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N. Korea makes nuclear moves

The regime begins taking equipment out of storage. The U.S. isn't certain how serious the effort is.

September 04, 2008|Barbara Demick | Times Staff Writer

BEIJING — In a challenge to the Bush administration, North Korea is taking the first steps toward putting back together the nuclear reactor it was dismantling as part of a now-tattered agreement to denuclearize.

South Korean and U.S. officials reported Wednesday that in the preceding 48 hours, international monitors had observed the North Koreans taking mothballed equipment out of storage at Yongbyon, a nuclear compound 60 miles north of Pyongyang, the capital.

North Korea suspended the dismantling process Aug. 14, saying that the United States had broken a promise to remove it from a State Department list of terror-sponsoring nations. North Korean officials have also warned that they would restore some of what they had dismantled.

Restarting the reactor, which is the only source of plutonium for the communist regime's weapons program, would take at least a year and a considerable investment. U.S. officials said Wednesday that it was not clear how serious an effort North Korea was making to rebuild what it had dismantled.

"Our understanding is that the North Koreans are moving some equipment around that they had previously put into storage," State Department spokesman Sean McCormack said at a briefing Wednesday.

White House Press Secretary Dana Perino said President Bush still hopes to remove North Korea from the terrorism list, but will not do so until inspectors are allowed to verify information provided as part of the deal to detail Pyongyang's nuclear inventory.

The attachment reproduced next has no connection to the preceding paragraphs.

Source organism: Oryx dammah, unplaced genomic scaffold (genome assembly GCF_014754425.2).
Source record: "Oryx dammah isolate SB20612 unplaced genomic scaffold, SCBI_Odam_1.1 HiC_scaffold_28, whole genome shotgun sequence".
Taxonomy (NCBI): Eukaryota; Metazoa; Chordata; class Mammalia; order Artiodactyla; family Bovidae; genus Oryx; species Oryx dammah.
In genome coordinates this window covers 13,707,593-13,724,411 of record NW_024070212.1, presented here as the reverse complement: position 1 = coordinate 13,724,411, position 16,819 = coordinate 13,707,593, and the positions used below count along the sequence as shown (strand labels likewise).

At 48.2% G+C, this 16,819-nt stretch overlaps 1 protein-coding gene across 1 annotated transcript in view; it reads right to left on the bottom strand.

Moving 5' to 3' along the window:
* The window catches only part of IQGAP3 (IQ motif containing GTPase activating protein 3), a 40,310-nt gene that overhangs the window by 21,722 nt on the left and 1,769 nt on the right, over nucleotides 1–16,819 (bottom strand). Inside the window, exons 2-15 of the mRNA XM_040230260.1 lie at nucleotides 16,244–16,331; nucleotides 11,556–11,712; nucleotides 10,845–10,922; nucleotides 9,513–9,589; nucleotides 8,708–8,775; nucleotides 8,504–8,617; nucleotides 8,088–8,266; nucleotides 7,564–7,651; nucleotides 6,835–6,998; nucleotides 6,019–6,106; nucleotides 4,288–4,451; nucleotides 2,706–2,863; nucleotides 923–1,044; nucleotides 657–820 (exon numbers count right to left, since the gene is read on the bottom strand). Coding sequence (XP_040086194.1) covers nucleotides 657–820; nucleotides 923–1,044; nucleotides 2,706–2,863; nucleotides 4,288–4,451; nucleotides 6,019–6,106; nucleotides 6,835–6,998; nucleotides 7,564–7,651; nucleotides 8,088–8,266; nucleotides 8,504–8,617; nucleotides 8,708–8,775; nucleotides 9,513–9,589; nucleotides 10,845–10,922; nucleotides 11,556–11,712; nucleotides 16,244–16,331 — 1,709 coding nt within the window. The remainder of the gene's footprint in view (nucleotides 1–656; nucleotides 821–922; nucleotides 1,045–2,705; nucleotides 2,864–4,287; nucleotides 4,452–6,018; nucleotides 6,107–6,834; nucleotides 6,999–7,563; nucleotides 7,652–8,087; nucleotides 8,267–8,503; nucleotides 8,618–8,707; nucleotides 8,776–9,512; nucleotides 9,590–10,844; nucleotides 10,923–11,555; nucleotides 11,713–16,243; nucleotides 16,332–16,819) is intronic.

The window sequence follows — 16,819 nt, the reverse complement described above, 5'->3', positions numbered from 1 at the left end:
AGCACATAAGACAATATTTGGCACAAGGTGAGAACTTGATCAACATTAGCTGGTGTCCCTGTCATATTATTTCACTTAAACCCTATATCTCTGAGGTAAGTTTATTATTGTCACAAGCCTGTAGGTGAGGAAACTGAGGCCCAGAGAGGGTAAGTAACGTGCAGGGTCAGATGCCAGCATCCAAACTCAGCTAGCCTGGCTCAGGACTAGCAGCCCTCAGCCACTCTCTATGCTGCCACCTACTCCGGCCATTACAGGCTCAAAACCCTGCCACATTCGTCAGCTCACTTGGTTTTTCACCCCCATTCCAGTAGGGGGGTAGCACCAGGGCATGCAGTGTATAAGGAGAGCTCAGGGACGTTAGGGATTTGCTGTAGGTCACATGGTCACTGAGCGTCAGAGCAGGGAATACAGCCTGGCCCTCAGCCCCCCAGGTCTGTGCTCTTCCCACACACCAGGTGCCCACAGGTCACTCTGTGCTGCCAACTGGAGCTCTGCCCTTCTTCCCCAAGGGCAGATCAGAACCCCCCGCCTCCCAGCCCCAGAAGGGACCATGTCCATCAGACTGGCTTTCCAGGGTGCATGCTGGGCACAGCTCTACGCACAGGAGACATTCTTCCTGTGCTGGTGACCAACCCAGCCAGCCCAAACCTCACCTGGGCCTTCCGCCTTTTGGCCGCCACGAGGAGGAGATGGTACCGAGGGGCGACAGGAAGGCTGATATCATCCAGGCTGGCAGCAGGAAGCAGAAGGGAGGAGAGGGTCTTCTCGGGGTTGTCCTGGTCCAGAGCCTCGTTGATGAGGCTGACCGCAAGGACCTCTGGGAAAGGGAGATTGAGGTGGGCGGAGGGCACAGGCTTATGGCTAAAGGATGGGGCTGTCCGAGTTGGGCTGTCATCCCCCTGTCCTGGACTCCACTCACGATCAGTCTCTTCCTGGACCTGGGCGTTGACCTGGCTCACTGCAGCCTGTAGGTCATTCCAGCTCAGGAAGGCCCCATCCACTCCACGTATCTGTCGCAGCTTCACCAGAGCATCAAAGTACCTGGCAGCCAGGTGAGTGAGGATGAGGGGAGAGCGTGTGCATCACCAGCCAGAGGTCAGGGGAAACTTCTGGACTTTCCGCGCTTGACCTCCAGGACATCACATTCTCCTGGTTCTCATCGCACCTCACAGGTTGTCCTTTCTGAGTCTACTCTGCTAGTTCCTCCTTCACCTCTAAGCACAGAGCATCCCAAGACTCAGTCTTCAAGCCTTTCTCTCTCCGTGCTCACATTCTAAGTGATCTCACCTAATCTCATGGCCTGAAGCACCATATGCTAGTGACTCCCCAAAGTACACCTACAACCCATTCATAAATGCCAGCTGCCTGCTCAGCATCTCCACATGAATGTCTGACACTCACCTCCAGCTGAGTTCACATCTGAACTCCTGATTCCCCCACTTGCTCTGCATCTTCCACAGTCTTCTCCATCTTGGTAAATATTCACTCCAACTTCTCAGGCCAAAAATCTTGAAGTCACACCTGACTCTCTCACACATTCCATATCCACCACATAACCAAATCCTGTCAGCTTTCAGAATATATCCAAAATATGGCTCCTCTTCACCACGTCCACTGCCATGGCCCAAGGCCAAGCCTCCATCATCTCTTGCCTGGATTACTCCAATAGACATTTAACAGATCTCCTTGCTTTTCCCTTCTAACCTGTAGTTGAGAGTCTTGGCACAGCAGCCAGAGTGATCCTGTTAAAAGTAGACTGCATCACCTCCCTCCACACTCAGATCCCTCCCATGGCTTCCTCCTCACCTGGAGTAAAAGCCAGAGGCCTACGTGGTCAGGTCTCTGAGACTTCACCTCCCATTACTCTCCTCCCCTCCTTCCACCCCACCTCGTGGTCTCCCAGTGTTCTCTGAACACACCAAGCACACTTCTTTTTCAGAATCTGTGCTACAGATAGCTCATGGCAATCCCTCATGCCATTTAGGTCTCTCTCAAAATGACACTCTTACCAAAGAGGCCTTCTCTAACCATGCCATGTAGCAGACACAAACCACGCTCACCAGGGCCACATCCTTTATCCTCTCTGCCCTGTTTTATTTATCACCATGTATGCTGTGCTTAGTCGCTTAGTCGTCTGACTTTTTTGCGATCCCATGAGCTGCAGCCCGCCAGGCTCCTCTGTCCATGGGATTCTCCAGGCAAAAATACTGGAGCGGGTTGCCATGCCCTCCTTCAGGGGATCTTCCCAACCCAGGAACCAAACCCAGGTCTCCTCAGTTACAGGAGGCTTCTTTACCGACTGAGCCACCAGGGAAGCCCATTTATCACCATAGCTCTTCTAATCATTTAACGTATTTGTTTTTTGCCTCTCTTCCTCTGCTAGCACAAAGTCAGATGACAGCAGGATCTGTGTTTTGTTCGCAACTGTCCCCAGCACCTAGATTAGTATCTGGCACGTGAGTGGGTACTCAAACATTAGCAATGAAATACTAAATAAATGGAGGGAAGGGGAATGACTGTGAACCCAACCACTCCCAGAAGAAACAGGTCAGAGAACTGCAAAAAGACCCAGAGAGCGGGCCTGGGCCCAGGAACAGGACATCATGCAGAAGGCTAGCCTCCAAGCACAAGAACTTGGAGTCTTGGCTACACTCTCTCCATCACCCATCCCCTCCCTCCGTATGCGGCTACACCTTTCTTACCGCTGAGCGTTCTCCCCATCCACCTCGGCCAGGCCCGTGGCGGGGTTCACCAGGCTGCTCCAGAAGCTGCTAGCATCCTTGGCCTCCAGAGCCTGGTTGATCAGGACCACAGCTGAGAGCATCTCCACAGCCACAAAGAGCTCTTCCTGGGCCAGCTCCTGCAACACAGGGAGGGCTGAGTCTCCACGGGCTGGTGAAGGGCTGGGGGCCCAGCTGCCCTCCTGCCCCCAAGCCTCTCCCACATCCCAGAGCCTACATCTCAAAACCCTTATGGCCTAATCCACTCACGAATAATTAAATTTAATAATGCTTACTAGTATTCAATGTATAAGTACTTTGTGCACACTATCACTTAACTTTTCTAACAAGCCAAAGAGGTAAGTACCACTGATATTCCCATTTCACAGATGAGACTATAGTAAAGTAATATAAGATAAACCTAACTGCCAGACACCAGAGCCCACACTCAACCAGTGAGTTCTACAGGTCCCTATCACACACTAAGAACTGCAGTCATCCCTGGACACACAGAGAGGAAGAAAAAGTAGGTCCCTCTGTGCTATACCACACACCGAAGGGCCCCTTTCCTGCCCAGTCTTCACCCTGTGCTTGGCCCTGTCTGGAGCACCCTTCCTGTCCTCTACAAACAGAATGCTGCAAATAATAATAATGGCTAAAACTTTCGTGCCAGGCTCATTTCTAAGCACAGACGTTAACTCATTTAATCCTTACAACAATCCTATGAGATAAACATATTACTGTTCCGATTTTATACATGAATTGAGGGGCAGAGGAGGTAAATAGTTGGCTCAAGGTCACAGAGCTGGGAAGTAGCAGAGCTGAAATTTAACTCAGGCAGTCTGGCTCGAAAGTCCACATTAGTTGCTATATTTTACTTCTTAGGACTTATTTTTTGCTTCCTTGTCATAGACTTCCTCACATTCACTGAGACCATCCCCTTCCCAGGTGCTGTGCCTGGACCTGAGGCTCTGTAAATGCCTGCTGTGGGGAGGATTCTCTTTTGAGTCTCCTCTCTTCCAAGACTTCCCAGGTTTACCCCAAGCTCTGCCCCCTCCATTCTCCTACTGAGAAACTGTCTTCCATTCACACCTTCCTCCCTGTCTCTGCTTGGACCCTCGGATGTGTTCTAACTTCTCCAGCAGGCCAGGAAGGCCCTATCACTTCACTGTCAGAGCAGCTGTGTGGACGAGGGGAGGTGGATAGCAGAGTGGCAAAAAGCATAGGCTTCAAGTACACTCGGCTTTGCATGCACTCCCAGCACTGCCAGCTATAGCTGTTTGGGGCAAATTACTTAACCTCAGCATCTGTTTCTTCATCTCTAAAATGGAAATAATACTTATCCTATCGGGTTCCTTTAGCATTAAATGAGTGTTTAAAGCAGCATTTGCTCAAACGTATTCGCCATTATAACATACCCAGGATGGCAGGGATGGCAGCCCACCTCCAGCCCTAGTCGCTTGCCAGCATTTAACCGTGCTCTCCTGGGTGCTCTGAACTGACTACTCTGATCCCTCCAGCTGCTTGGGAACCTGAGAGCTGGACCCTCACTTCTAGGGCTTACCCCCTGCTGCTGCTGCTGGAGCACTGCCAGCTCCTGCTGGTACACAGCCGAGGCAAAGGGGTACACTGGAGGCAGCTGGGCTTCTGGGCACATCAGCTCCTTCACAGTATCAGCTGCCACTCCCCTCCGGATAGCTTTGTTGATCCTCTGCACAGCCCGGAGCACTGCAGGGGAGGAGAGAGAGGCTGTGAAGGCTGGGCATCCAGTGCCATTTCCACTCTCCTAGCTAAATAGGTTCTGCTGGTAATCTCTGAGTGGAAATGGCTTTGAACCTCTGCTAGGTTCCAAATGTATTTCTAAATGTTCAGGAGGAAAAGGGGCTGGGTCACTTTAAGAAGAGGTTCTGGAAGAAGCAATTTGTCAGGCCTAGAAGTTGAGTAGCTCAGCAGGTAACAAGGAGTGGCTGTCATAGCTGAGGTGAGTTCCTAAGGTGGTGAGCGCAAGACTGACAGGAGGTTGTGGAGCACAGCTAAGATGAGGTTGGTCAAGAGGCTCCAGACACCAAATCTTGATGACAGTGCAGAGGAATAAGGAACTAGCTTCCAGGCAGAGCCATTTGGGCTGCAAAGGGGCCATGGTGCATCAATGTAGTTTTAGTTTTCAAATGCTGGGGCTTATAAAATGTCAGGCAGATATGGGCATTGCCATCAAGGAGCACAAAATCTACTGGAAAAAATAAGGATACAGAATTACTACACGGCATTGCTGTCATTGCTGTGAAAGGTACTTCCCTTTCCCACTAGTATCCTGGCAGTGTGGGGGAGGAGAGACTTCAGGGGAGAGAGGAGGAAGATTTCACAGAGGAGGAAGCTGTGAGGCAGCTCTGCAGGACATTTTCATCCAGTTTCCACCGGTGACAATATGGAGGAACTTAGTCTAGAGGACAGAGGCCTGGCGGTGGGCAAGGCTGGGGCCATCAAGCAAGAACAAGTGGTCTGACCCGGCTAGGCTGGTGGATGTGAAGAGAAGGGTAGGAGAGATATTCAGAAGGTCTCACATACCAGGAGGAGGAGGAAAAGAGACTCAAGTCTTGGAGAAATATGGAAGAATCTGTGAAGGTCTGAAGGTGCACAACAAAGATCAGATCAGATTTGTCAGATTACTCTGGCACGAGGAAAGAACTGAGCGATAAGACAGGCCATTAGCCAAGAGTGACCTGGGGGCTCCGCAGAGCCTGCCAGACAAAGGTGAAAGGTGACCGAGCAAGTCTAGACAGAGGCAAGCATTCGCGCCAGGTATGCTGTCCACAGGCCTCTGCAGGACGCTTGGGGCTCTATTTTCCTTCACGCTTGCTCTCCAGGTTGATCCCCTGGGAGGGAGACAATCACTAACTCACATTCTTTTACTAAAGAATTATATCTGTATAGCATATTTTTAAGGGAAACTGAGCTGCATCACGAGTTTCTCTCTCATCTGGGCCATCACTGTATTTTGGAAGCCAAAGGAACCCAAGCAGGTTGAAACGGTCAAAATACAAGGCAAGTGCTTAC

"Once North Korea simply agrees to a verification protocol, then the United States would take them off of our state sponsor of terrorism list," she said. "But we're not going to do it without it."

Still, this latest development is a setback to Bush's hopes of claiming as part of his legacy the removal of the nuclear threat from North Korea -- one of his original "axis of evil" nations, along with Iran and Iraq.

South Korea's chief nuclear negotiator, Kim Sook, said this week that North Korea was probably just trying to extract further concessions.

"We need not overreact," said Kim, speaking at a seminar Monday in Seoul. "They are trying to pressure the United States and other parties to back down rather than engage. The North should realize that verification is a core element" of the deal, he said.

To old North Korea hands, the move is a typical tactic by Pyongyang, entirely predictable under the circumstances.

"It is par for the course. There is nothing terribly surprising about this," said Scott Snyder, a Washington-based expert at the Asia Foundation who wrote a book about North Korea's negotiating behavior. "They are betting that this is a legacy issue for President Bush and that he will back down."


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